Posted: Wednesday November 22, 2006 10:26AM; Updated: Monday November 27, 2006 1:45PM
Adalius Thomas has a unique blend of speed and strength that allows him to play several positions for the Ravens.
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By Peter King, SI.com
Last November, when the Ravens and Bengals met in Baltimore, Cincinnati wideout Chad Johnson jogged out from the huddle, the only receiver split right in the formation. Johnson has seen a lot of strange sights on football fields, but none stranger than this. Walking up to cover him: 6-foot-3, 270-pound defensive lineman Adalius Thomas. Not in double-coverage. Yes, there was a safety 12 yards behind Thomas, shading the center of the field. But make no mistake about it: Thomas, squatting there in bump position like Deion Sanders, was going to cover a Pro Bowl wide receiver.
"What the hell's your fat ass doing out here?" Johnson asked.
Thomas can turn and run with a receiver and not be embarrassed; he runs a safety-like 4.53 in the 40-yard dash. But that's not why he was man-to-man on Johnson. Before the game, Baltimore defensive coordinator Rex Ryan told Thomas he'd probably be lined up on the shifty Johnson once or twice when the Ravens thought that quarterback Carson Palmer would be looking for him.
"Knock him into the Gatorade," Ryan said. "That's your job."
As the ball was snapped, Johnson tried a little shake-and-bake move to leave Thomas in the dust. Thomas, Alabama's prep basketball player of the year 10 years ago, moved like the small forward he once was, getting his hands on Johnson a yard off the line, pushing him sideways for eight yards. If there had been Gatorade three yards off the sideline, Johnson would have been knocked into it.
Last month, Ryan, sitting at the desk in his darkened bat cave of an office outside Baltimore, chuckled with pride as he watched the Johnson play on his big digital-video screen. "Look!" he yelped. "He blocks him right into the Gatorade, just like he was supposed to!"
Ryan showed more plays from 2005, when Thomas became the NFL's most versatile player. At right end against Pittsburgh, he dropped into coverage on a zone blitz and picked off a Ben Roethlisberger pass. At defensive tackle against Cleveland, he muscled through the line to sack Trent Dilfer. At strongside linebacker against Houston, he came in unblocked to sack David Carr. As a Carr-spying, line-roving defensive lineman in the same game, he mirrored Carr's movements and was in the right place at the right time to collect a deflected pass and return it for a touchdown. At middle linebacker against Minnesota, he fought through traffic at the line and chased Brad Johnson from behind, forcing a fumble that ensured a Ravens win. At weakside linebacker against Green Bay, he rushed in a bunch package from the left, recovered an Aaron Rodgers fumble and ran it in for a touchdown. Also in that game, he had three havoc-wreaking plays at strong safety.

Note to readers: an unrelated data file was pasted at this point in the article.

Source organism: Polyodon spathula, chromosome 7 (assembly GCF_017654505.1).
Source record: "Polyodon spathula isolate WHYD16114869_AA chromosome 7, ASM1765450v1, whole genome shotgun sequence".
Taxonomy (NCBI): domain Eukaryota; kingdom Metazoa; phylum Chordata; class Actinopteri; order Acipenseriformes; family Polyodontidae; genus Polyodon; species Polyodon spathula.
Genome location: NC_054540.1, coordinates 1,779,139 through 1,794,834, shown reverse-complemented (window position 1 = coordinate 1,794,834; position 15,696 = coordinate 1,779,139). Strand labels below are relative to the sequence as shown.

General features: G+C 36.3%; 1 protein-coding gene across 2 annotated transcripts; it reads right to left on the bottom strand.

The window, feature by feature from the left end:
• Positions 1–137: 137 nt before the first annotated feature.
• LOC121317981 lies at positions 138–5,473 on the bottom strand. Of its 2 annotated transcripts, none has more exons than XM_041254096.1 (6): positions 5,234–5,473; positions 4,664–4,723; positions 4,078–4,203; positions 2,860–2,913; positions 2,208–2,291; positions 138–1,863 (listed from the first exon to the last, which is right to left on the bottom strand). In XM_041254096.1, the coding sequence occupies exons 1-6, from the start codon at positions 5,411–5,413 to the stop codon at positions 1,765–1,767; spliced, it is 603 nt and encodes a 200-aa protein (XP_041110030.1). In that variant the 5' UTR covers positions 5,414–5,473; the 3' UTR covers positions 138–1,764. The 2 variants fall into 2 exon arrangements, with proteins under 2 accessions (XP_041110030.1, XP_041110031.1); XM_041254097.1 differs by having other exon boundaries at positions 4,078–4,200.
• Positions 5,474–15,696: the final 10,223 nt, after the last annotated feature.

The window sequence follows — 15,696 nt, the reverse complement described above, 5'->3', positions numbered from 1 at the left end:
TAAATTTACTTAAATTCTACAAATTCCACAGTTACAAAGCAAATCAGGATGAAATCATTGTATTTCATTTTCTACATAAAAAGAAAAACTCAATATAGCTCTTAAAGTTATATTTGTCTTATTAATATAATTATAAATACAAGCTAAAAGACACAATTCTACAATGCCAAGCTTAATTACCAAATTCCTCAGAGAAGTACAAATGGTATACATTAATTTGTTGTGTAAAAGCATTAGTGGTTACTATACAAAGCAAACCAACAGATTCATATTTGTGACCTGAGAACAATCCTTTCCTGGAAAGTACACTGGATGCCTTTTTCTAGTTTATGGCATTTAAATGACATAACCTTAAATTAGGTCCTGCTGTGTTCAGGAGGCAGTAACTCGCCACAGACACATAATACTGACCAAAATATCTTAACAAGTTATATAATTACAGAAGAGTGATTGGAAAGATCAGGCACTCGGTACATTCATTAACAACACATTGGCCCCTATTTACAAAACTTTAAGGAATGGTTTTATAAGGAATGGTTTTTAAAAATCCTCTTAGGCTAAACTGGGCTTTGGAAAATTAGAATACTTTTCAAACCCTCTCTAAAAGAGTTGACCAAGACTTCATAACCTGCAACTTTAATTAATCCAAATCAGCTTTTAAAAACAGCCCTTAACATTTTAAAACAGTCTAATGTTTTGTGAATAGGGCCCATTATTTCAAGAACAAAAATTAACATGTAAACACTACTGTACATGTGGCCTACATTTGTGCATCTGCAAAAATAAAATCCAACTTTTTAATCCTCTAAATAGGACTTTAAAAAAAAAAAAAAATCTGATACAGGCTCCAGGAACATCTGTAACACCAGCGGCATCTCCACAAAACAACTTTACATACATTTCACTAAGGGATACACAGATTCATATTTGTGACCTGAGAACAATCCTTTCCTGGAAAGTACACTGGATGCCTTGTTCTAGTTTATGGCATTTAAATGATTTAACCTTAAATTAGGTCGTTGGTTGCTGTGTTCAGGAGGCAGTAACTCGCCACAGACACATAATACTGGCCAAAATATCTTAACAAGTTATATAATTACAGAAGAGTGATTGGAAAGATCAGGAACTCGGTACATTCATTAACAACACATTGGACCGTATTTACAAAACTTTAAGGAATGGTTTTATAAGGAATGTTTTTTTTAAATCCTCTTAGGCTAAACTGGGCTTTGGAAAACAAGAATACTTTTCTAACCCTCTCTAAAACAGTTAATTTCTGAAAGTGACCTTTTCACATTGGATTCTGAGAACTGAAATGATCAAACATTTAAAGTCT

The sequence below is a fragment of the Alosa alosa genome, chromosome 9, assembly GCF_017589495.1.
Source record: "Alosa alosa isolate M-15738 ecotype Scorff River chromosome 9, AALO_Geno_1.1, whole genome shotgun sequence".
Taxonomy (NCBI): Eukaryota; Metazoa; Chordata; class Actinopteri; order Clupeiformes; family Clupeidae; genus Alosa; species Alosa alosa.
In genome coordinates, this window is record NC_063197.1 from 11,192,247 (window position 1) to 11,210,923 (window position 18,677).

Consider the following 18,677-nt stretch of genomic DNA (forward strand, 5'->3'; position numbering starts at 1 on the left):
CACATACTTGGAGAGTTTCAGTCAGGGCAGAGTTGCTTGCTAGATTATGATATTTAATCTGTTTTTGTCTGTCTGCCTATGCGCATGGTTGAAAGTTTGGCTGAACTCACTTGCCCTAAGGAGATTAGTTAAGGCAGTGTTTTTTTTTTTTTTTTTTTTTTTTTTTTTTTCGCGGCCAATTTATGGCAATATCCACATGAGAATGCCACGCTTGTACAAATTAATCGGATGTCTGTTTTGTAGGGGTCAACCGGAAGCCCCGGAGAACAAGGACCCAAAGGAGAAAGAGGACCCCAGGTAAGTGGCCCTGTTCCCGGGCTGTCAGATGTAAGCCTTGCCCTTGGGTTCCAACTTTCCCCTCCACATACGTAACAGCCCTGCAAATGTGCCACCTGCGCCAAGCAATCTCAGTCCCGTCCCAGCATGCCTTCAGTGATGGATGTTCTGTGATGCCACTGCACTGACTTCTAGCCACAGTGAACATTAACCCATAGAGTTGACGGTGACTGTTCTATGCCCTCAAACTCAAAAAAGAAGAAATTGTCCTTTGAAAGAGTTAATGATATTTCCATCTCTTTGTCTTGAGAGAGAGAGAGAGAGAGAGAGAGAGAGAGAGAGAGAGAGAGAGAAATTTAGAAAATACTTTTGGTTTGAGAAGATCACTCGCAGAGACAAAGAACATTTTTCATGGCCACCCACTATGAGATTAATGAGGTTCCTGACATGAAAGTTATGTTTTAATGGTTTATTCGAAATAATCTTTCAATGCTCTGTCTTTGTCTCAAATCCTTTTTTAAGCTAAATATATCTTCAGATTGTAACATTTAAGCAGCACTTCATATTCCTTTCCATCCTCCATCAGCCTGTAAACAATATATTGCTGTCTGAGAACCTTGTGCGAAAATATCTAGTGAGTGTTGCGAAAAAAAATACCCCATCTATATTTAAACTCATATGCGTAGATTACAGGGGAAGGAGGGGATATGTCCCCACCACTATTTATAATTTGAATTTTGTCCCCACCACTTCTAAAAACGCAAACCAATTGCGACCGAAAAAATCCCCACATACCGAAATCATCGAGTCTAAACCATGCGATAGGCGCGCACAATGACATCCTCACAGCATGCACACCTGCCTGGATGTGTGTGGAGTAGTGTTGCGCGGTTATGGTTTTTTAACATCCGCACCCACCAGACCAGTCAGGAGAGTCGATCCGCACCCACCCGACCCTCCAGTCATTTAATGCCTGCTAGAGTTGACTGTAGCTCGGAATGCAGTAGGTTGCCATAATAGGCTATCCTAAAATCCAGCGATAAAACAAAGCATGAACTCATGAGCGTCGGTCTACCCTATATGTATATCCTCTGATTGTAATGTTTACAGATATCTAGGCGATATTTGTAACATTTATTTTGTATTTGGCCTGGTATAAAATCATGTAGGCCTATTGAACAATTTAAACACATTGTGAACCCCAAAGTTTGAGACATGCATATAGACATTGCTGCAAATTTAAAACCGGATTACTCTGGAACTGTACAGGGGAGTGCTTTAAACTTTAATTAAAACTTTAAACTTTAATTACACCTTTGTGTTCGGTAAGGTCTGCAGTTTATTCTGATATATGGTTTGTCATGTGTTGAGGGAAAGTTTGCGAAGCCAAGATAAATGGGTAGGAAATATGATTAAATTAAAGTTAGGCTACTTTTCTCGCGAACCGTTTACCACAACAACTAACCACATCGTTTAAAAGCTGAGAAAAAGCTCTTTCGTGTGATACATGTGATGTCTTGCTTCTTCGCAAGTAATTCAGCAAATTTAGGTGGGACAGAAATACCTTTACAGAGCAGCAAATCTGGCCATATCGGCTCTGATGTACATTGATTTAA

A 270-pound man with safety speed and a running start who moves well laterally ... well, it's a weapon Ryan has never had before. "There's nobody in the league like him," said Ryan. "We're not doing this to say to everyone in the NFL, 'Hey, look how smart we are.' We're doing it because he's a destructive force no matter where we put him, and he handles every job we give him so well. It's amazing to me he's still so far under the radar."
That happens when you play on the same defense with all-world players such as linebacker Ray Lewis and safety Ed Reed, enter the league as a sixth-round pick, and don't have one position to call home. Thomas has played end, tackle, all three linebacker spots, cornerback and strong safety in the same game several times since Ryan began deploying him all over the defense when Lewis and Reed simultaneously missed five games with injuries last year.
"This sounds crazy," Ryan told his defensive staff last October, and then detailed to the coaches how wanted to use Thomas as a hybrid safety/linebacker (he called it "Steeler Backer" in the game plan before an Oct. 31 contest at Pittsburgh) to take advantage of the speed and physicality they were missing with Lewis and Reed out.
Necessity may have been the mother of invention for this back-to-the-NFL-in-the-'50s plan, but it's turned out to be brilliant. In the 20 games since Thomas began playing all over the defensive landscape, he has 119 tackles, 14 sacks, three interceptions (one returned for a touchdown), 10 pass deflections, three forced fumbles and three fumble recoveries (two returned for touchdowns). And if there was a category for defensive pressure that resulted in points, Thomas would be near the top of the league. Twice in the Ravens' 35-22 win at New Orleans that catapulted them on their current four-game winning streak, Thomas pressured Drew Brees into interceptions that were returned for Baltimore touchdowns. On the second one, with Thomas about to hit him in the chest, Brees threw a flutterball that safety Dawan Landry returned easily for a score. He's preventing points, and scoring them: Since midseason last year, he leads the league with three defensive touchdowns.
One more positional oddity: Not satisfied with playing seven defensive slots, Thomas has been lobbying coach Brian Billick to line up at tight end, one of the three positions he played in high school. "I'm thinking about it," Billick said earlier this season. "If we have an injury there, there's a chance I could do it."